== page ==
The environment of agricultural extension is changing (Rivera & Gustafson 1991, Neuchâtel Group 1999, Qamar 2000). A large number and variety of reforms have already been put in place worldwide. Change is also evidenced in the move to combine agricultural extension with rural extension (World Bank 1997; FAO/World Bank 2000). An expanded view of agricultural extension has occurred and currently includes the advancement of rural extension programmes and rural development.
When considering the reform strategies that are most amenable to FAOs above-mentioned goals to promote food security and alleviate poverty, several strategies and approaches appear particularly appropriate. FAOs main approaches certainly involve, and should involve, stakeholder participation, extension and farmer training programmes, and farmer group promotion. The menu of options for promoting institutional reform is even more varied. In view of the market and non-market options mentioned earlier, and applying the vision and principles forwarded by several international bodies, these reform strategies would include (1) promoting pluralism, with an emphasis on pluralistic partnerships, including partnerships with farmer organizations and private venture companies, (2) cost-recovery schemes, where applicable, based on contractual provisions under which the clientèle are protected from inappropriate or unproductive advice, (3) decentralization arrangements with lower tiers of government under which local authorities are given tax-raising powers or some form of fiscal federalism, and (4) subsidiarity to farmers and farmer organizations. This list of strategies deliberately omits those strategies which advocate total privatization under which responsibility for extension funding and delivery passes entirely to the private sector, because the obligation on government to make provision for small farmer development and welfare appears to be crucial for the implementation of food security and poverty alleviation programmes in lowincome countries.
While decentralizing and privatizing elements are needed, the vision underlying the enactment of these and other purposive strategies must be viewed with an eye to the role of central government, and not only to dismantling or transferring its powers. A balance-of-powers vision involves a more equitable and broadlybased set of national development players, and is the premise on which contemporary policy-driven strategies need to be built.
Division of responsibility is needed and should constitute the long-term overall vision and purpose of reform (Rivera 2001). This vision would encompass distributing powers between the central authority and other constituent government units, and promoting a private sector that fosters the development and independence of organized groups around their special economic and social interests. In short, this vision would entail fostering a balance of powers (1) among the various tiers of government (central, state, regional, provincial, governorate, district and municipal), (2) between the public and private sectors, and (3) between government and associations, including organized citizens. A balance of powers of this kind does not yet exist in most developing countries, and must be explicitly set out in the agenda of development goals.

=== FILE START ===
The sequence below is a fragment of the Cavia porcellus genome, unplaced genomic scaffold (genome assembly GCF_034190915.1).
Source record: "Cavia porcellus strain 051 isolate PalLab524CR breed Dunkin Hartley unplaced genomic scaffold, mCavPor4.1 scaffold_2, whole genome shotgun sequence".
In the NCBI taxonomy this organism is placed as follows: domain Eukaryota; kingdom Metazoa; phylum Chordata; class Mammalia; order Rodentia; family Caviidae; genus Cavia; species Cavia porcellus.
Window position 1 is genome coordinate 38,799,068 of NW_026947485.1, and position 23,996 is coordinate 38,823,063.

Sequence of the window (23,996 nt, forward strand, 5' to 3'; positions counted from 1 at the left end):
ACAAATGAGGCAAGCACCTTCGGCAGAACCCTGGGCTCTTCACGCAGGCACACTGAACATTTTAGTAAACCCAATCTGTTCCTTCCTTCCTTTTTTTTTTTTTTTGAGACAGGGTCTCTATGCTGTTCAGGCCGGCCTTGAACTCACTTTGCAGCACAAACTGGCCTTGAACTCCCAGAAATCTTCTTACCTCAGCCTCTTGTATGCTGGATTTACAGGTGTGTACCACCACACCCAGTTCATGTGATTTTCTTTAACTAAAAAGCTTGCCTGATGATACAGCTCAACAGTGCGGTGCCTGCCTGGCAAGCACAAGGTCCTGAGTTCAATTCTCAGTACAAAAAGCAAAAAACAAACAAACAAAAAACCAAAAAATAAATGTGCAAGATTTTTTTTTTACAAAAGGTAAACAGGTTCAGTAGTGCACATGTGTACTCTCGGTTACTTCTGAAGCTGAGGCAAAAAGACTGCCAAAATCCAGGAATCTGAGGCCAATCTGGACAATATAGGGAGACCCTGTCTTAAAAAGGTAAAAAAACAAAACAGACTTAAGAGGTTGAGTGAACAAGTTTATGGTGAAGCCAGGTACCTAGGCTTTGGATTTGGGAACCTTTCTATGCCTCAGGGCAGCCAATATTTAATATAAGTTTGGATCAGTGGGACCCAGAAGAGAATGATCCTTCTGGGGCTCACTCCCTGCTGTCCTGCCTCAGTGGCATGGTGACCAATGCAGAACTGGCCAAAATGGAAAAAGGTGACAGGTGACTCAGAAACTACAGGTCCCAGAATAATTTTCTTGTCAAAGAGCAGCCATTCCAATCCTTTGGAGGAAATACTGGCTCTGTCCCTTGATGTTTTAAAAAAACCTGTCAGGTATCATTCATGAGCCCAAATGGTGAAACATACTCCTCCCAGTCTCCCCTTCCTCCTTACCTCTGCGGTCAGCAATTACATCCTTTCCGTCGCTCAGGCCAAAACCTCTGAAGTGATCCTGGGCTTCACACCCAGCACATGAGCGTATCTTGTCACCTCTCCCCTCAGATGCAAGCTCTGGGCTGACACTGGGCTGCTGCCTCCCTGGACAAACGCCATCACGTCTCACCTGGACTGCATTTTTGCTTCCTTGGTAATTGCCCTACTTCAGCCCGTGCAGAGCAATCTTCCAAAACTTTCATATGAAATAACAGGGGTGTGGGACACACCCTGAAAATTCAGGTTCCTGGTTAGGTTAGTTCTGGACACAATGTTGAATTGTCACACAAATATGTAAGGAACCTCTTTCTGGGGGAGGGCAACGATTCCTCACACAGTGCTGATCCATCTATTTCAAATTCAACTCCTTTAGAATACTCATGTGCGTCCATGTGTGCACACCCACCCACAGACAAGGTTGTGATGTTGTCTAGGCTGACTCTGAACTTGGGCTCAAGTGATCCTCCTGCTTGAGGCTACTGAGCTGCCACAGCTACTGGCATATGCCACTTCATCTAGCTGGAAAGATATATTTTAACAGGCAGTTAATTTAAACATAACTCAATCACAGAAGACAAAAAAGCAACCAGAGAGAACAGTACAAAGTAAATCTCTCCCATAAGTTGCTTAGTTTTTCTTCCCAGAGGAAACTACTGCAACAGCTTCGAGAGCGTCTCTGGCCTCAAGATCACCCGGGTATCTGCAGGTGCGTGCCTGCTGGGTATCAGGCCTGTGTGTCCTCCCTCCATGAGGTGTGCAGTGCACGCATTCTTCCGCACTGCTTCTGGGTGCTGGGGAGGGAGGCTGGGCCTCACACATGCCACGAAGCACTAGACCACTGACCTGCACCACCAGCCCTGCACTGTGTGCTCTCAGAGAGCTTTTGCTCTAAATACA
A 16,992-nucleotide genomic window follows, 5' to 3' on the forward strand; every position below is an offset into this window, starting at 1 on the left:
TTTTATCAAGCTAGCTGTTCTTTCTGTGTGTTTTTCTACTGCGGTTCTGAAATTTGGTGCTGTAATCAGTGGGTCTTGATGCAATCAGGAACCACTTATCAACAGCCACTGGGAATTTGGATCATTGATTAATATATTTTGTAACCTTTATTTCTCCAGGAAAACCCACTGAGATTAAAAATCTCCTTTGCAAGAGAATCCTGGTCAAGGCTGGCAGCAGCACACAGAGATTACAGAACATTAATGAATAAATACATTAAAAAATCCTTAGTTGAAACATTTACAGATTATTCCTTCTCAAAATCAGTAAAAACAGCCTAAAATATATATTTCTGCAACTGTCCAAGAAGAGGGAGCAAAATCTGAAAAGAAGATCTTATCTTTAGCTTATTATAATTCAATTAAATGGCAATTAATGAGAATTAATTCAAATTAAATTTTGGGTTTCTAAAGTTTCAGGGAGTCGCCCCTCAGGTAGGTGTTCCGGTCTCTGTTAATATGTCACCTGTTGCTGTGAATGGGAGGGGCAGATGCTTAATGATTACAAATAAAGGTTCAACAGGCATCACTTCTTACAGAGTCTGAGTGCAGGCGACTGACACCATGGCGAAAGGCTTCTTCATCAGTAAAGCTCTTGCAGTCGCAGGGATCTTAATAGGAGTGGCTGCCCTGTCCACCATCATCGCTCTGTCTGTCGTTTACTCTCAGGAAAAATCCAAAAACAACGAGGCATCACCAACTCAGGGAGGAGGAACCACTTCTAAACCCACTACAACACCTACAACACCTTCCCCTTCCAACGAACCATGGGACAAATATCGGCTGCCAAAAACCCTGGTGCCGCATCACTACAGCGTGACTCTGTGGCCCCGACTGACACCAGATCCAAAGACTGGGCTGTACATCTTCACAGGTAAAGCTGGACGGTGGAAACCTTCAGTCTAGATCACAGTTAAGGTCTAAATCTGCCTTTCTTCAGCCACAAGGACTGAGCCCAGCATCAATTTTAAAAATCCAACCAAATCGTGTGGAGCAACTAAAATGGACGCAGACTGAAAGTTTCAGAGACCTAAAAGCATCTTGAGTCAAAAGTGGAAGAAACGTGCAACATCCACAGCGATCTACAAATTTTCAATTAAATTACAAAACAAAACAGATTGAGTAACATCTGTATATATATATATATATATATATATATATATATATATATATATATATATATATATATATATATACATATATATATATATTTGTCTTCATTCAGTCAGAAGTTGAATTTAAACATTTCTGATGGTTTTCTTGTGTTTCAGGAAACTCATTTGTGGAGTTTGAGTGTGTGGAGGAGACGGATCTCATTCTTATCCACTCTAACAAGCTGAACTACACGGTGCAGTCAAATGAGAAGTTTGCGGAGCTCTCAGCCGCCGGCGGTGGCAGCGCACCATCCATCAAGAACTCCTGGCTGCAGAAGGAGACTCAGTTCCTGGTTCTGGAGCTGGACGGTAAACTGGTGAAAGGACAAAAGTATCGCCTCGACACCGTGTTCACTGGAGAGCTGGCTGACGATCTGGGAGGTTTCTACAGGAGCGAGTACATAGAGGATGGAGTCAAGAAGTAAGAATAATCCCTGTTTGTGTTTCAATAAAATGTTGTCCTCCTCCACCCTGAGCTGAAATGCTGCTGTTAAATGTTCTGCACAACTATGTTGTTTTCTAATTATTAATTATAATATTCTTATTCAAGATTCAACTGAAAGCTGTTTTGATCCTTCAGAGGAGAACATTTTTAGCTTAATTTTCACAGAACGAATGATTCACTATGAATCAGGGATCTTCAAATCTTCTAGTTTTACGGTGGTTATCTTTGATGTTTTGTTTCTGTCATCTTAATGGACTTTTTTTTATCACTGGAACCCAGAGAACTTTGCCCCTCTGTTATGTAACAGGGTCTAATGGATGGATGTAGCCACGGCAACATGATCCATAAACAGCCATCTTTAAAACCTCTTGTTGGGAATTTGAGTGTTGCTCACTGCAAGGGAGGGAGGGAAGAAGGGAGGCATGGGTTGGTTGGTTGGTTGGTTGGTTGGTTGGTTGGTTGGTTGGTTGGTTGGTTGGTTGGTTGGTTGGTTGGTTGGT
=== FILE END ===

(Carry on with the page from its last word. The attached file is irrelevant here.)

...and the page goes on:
The term «extension pluralism» is used in countries such as Uganda and Mozambique to signify government-led development under which private extension-providers are either funded to provide extension field services or are incorporated in some way into the public sector extension system. In some countries, such as Viet Nam and Zimbabwe, which also practise extension pluralism, NGOs and other non-public service-providers receive little government financing. The term, «complex of extension-providers», is used to refer to the fact that in many instances a range of agricultural and rural extensionproviders operate in a country. It should be noted, however, that pluralism, like other subjects relating to agriculture and extension, is still the subject of debate.
Referring to Bolivia, Bebbington and Kopp (1998) say that «...the increasing tendency of government to engage in contractual arrangements with NGOs, under which the NGOs merely implemented government programmes, has often served to weaken the identity and legitimacy of NGOs, although it did provide them with much needed funding». Similarly, Anderson and Crowder (2000) argue that «contracting-out tends to be an administrative or technocratic approach where governments and/or donors promote contracting for a variety of fairly economic rationales. However, they also tend to try and keep methodological and conceptual control, which can limit learning and flexibility.... While often advocating the existence of several partners, these approaches do little to encourage pluralistic partnerships...». These comments once again reiterate something that has already been stated elsewhere in this paper: no single reform measure can be considered a panacea, but all are «work in progress», dependent on the commitment, resources, capacity, attitudes and motivations of the stakeholders at various levels.
The agricultural extension complex in a country, or in a region, is certainly nothing new. What is new is when public sector funding establishes a pluralism of agricultural and rural extension-providers. The critical question that still remains to be answered, however, is whether public sector funding of private-providers and the apparent «pluralism» will actually result in viable and meaningful «pluralistic partnerships ».
Although it is subject to criticism, government-led pluralism can be used by the developing countries to expand and improve the range and effectiveness of public sector extension. Depending on donor involvement and conditionalities, institutional pluralism (in addition to providing a more effective service) makes it more likely that the funded institutions will promote participatory approaches in extension.